Pac-Man 2: The New Adventures
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Pac-Man 2: The New Adventures, known in Japan as Hello! Pac-Man (ハロー! パックマン), is an interactive video game from Namco featuring everyone's favourite yellow hero, Pac-Man. It was released in 1994 for the SNES and Sega Genesis (America only). The SNES version was re-released in 2015 for the Wii U Virtual Console.
It is important to point out that it's debatable how much this game is bad. While fans of the classic Pac-Man think this game has nothing to do with the Pac-Man franchise, a considerably amount of people actually had fun with it.
The plot unfolds as a loosely connected series of misadventures stemming from Pac-Man's quest to complete tasks for his family, all while the ghosts and their mysterious leader plot to destroy him.
- It's a point-and-click adventure game instead of a maze game (a genre that most other Pac-Man games are).
- Very weak plot.
- You cannot directly control Pac-Man.
- Pac-Man is always confused or angry, and this will prevent you from making him do some actions. It is also a chore trying to cheer him up with the slingshot.
- Pac-Man's voice on SNES' version of this game is annoying.
- The flying stage and Cart stage is not good, and due to inconsistent controls, it's not time to react, you need keep watch out to avoid obstacles and shoot the ghost.
- Pac-Man often doesn't listen to you no matter how many times you click on something.
- Some quests are lame and not adventurous in any way like getting milk for Pac-Baby and getting a flower for Lucy's birthday.
- The original Pac-Man arcade game is playable by putting in a code or by going to the in-game arcade.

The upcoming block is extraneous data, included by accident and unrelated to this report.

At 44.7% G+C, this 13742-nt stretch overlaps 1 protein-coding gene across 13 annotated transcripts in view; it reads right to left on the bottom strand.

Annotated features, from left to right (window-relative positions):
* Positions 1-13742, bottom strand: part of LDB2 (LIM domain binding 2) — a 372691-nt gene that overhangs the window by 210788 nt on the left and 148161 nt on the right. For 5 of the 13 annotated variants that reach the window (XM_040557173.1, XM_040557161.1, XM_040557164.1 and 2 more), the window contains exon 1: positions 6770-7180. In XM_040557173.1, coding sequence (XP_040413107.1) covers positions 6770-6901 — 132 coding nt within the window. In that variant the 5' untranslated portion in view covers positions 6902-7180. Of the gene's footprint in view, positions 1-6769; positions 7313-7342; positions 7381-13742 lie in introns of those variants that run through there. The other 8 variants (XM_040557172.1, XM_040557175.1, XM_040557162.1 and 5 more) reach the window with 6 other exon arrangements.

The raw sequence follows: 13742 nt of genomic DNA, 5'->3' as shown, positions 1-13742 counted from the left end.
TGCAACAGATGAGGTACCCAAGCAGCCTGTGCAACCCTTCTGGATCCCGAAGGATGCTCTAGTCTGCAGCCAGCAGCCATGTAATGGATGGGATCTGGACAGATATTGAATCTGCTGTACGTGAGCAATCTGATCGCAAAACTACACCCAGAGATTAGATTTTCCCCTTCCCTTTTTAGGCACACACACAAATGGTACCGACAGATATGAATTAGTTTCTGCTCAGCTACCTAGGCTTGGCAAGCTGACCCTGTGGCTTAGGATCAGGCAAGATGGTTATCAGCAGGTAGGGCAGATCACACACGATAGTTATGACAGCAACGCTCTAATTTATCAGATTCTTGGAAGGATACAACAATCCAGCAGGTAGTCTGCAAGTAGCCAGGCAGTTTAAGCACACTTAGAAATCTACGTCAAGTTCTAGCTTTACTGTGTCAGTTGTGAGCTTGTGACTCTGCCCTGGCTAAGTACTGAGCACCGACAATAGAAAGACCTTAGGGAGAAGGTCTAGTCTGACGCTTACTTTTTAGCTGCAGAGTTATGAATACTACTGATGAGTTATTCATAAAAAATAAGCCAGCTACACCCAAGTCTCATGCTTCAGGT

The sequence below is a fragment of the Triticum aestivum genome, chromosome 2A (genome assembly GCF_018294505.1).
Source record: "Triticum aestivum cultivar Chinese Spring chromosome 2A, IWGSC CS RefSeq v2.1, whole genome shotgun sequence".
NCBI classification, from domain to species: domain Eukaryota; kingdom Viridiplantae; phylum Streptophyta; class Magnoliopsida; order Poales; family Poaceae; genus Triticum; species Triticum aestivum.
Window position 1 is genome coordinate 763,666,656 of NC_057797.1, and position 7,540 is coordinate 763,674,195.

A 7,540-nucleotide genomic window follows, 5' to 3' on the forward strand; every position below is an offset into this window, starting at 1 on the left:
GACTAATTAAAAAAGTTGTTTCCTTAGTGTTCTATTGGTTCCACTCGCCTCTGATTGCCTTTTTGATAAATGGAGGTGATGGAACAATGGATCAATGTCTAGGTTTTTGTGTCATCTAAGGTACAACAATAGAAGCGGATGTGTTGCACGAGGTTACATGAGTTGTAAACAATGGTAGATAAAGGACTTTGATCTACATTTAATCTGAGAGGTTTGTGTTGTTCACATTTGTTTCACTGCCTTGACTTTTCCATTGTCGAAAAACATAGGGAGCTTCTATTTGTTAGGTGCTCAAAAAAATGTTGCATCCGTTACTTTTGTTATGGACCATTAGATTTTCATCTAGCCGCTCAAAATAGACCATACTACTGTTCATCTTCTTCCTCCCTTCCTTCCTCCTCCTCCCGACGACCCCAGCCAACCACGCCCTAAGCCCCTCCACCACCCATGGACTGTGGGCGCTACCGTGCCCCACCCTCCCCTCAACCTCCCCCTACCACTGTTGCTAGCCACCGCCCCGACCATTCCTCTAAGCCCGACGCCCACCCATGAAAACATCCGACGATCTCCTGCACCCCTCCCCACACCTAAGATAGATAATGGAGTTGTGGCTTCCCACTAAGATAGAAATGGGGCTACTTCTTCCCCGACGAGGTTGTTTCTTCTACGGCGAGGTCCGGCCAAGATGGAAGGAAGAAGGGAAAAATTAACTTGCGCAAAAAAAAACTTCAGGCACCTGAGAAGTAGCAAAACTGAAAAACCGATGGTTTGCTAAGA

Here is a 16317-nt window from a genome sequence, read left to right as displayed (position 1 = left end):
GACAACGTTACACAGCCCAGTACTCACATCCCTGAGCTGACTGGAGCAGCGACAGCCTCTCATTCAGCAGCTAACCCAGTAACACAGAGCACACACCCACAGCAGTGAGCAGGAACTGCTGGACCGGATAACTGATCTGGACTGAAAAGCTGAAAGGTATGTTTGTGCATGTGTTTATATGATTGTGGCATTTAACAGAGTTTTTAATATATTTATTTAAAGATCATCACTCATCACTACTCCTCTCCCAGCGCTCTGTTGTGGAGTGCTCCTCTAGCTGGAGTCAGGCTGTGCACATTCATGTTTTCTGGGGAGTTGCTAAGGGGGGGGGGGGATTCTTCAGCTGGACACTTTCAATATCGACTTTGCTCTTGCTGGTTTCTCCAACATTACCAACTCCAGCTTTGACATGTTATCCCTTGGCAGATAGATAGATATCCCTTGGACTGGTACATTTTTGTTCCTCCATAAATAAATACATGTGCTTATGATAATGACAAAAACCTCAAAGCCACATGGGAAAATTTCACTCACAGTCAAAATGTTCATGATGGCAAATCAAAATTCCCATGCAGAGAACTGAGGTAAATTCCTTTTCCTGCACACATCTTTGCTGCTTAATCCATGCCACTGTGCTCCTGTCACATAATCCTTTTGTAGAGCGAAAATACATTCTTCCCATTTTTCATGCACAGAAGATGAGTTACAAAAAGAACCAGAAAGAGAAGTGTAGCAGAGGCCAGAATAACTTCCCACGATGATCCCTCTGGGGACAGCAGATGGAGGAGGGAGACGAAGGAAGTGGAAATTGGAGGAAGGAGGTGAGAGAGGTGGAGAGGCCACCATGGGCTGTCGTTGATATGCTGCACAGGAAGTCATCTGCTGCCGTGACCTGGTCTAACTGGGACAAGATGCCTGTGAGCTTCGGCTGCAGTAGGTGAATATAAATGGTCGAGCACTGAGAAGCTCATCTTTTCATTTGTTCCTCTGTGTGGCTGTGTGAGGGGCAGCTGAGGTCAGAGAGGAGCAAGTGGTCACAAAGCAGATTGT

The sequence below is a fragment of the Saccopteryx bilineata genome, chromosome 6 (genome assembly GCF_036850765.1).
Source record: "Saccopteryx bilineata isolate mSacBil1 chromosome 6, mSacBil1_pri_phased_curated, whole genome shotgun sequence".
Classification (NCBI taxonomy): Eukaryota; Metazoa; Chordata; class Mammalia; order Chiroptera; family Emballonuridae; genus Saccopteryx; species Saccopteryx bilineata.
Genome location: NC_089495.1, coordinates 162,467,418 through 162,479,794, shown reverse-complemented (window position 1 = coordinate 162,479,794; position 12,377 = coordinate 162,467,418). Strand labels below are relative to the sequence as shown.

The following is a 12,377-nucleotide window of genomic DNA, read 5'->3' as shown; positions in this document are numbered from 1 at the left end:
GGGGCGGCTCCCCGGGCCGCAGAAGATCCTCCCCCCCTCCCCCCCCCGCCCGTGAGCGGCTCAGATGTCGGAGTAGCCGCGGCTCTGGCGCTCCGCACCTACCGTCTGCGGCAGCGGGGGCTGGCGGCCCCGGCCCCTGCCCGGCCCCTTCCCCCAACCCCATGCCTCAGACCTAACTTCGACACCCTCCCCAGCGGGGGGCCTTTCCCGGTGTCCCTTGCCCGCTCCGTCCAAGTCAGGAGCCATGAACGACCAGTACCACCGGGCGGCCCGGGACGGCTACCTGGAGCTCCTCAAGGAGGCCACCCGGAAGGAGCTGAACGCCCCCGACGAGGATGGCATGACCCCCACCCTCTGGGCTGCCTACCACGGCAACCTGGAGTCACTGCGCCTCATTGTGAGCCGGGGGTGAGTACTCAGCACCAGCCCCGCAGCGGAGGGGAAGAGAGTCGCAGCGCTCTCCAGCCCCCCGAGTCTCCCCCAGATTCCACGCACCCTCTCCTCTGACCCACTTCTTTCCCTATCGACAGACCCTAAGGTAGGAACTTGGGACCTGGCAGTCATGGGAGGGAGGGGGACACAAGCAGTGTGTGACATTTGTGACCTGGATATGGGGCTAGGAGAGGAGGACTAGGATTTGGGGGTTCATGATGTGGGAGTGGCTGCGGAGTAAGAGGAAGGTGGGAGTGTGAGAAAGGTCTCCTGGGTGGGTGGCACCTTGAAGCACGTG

- The player can also complete an optional side quest by collecting three missing cartridge pieces. Once completed, a bonus game is unlocked in the arcades. In the SNES version, the bonus game is Ms. Pac-Man, while in the Genesis version, an exclusive game called Pac-Jr. is unlocked instead. Pac-Jr. is a graphic and level hack of Ms. Pac-Man, and not a conversion of the unauthorized arcade game Jr. Pac-Man. This was done because a Genesis version of Ms. Pac-Man was already released prior to this game and Namco did not own the rights to Jr. Pac-Man at the time.
- The concept of this game is interesting, especially since it tries to flesh out Pac-Man's personality and you have to try to use it to your advantage.
- Luckily, there's infinite continues, so if you die, you can just continue.
| "What were they thinking?"|
The game received mixed-to-positive reviews when it was first released, but its reception has gotten worse over time.
GamePro held that on the one hand the game is innovative, intriguing, and sometimes fun, but on the other hand the inability to control Pac-Man directly can be annoying and the game sometimes makes one wish for the simplicity of the original Pac-Man. Their review of the Genesis version was more positive. While the reviewer acknowledged that the gameplay is "an acquired taste", he wholeheartedly approved of the innovative challenge, and also praised the game's humorous animations and gibberish voicing.
In November 1994, Famitsu magazine's Reader Cross Review gave the Super Famicom version of the game a 7 out of 10.
Classic Game Room was heavily unforgiving to the game as well though Classic Game Room Undertow enjoyed the game. It was also in Game Sack's episode on games that should have stayed in Japan.
- Despite the game wasn't firstly released in Japan, it was actually developed in Japan (as mentioned on the infobox).